Boston University has access to many different databases beyond the ones listed above. The librarians at Mugar have made a comprehensive, A-Z list of all the databases available at Boston University:
Korean-language journal article database. Provides access to scholarly articles in over 2,000 journals, including over 70 journals in Religion and Theology.
Full-text collection of Korean classical books including: history, literature, folk literature, natural history, oriental medicine, religion, myth, and other classical works.
Korean-language scholarly database. Provides access to articles and other resources in both scholarly and popular journals.
The following databases, however, are on the same platform (EBSCO) and can be searched simultaneously with the ATLA database, by clicking "Choose Databases" above the search bar within the ATLA database.
In your studies at the School of Theology Library, the online database you will probably use the most is ATLASerials (which is hosted by EBSCO). This database includes full-text articles from over 300 journals on theology and indexing/citation information on almost 2,000 more. Discover the wealth of resources at your disposal by searching the database, the link is included below!
Our friends at ATLA have posted several YouTube video tutorials showing users how to unlock the power of the ATLA Religion Database with ATLASerials so you can find the perfect article for your research. Check them out here! Toggle between playlists by clicking on the icon in the top left of the video!
An international bibliography of theology and religious studies, provided by the University of Tübingen.
The most complete database of e-books and e-journals on Spanish language for libraries. More than 27,000 elextronic documents in this database.
In addition to the above databases, statistical information can be found at the following free databases online:
The World Christian Database is provided by the Center for the Study of Global Christianity at Gordon-Conwell Theological Seminary.
The World Religion Database is provided by the Institute on Culture, Religion, and World Affairs (CURA) at Boston University Pardee School of Global Studies.
The ARDA is a great resource if you are looking for statistics on religious topics. Need numbers on church membership, or surveys? Start here.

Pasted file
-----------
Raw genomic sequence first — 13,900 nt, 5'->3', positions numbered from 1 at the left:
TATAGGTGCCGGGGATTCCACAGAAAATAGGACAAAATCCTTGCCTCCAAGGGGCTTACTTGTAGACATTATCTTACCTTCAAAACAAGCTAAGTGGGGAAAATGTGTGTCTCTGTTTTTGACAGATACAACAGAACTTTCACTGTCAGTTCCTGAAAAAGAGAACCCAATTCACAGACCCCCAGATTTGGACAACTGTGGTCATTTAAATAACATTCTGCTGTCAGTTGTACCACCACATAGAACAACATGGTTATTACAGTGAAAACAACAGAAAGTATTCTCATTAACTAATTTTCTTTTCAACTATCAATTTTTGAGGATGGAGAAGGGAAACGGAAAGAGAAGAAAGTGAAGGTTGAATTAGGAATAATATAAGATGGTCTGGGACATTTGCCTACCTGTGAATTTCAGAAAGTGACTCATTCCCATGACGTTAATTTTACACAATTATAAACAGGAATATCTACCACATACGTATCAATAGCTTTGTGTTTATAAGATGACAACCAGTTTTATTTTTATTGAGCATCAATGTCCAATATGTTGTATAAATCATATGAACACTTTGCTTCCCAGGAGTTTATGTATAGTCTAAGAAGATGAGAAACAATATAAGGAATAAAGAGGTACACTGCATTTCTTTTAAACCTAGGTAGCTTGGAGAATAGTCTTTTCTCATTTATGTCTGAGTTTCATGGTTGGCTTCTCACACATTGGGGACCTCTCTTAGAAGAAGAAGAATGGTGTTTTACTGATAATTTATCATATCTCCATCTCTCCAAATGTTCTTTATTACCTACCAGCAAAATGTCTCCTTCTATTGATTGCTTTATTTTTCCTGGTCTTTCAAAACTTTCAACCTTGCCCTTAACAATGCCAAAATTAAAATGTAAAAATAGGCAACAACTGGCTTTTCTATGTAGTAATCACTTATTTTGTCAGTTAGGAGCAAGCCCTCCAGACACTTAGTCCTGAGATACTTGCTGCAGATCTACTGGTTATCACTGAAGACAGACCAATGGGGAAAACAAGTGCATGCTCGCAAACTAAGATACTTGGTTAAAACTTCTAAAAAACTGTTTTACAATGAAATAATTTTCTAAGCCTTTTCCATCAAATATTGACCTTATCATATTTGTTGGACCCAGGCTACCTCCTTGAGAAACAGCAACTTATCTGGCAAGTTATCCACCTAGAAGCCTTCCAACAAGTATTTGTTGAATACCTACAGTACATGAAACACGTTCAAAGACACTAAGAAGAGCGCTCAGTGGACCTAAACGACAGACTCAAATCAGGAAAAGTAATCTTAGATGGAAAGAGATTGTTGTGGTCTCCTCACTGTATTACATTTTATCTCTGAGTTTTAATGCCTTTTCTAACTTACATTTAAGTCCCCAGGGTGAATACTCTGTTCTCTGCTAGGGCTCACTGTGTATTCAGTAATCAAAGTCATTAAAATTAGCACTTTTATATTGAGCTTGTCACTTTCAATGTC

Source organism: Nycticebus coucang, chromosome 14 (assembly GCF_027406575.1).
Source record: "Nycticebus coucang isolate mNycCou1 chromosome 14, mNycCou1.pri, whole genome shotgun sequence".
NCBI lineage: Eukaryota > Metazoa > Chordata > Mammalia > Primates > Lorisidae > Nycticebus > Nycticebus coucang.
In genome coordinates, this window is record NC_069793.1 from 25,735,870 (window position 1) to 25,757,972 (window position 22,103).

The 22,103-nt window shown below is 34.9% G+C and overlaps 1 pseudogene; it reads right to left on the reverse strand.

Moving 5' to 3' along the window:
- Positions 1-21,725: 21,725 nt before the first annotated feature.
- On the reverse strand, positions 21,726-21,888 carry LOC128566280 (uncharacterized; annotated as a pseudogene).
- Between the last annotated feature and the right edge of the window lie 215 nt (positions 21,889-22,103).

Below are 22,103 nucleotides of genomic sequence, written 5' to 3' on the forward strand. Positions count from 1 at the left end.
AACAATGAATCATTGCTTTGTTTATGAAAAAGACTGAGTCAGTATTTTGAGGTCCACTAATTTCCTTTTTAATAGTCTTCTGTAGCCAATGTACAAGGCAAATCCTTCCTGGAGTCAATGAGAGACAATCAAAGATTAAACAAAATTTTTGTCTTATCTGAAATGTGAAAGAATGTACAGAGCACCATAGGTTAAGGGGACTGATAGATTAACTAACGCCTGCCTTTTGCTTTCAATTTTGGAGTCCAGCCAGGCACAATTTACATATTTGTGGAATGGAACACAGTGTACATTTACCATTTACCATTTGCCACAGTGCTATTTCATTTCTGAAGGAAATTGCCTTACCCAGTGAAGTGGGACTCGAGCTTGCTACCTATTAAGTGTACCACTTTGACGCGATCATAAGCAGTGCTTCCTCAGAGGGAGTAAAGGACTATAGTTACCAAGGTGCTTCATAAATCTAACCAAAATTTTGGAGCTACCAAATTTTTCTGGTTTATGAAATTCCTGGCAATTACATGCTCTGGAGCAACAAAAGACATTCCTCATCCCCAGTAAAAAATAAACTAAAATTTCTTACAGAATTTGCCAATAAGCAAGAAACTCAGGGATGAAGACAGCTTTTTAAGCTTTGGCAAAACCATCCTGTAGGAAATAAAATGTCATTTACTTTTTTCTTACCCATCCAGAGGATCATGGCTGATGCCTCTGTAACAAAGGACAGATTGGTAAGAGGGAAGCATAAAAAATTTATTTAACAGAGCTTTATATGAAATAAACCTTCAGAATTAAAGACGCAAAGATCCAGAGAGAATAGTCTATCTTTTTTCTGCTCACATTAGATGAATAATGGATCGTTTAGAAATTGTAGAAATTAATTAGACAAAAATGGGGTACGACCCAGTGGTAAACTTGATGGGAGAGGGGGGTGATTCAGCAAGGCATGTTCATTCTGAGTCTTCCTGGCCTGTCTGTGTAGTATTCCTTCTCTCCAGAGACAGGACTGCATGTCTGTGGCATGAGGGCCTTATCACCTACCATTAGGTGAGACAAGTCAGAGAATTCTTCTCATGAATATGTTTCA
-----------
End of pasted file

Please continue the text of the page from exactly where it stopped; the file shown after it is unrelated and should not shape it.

An attempt to complete a census of the congregations of churches across the United States.
Need any information about the make-up of the population of the United States? Look it up using the U.S. Census' abstract.
Library of Latin Texts, Series A, Library of Latin Texts Series B, Database of Latin Dictionaries, and the Cross-Database Search Tool
All theses and dissertations at Boston University are indexed in our BU Libraries Search catalog.
If you know the title or author, just simply search that information.
If you don't have a name or title, or just wish to browse, you can search dissertations and theses using a subject search on our online catalog.
Boston University's Institutional Repository, OpenBU, contains documents authored by people affiliated with Boston University (students, faculty, and staff), including full-text electronic copies of all dissertations at the University since 2008.
BU has subscriptions to the following Thesis/Dissertation Databases:
For Theological Theses and Dissertations, you may also want to search:
Other general Dissertation/Thesis databases and indexing websites include:
Not all of the articles indexed in our databases are available full-text. Don't worry though, because there are other ways to get them.
1. First, check BU Libraries search to see if we have a hardcopy
In many cases, we have a current subscription to the journal your article is in. Simply search for the journal in our BU Libraries Search catalog to find the call number. Then, check on the shelf at that call number location to find the correct volume and issue. Once you've located it, feel free to use it in library or scan the article you need.
2. If there is no copy at BU, place an interlibrary loan article request
If we don't own the journal, we can find another library that does and get a scan of your article. Simply go to "Interlibrary Loan Borrowing" on the "For Students" menu of the STH Library website. Log-in to ILLiad (our interlibrary loan program) with your password, make your free account, and choose "article request." Enter as much information as you can about the article and submit. You should receive an email when your PDF arrives in as little as 1-2 business days. The email will have a link back into the ILLiad program, and your article will be available there for download for 2 weeks. Questions? Check out our ILLiad tutorial here.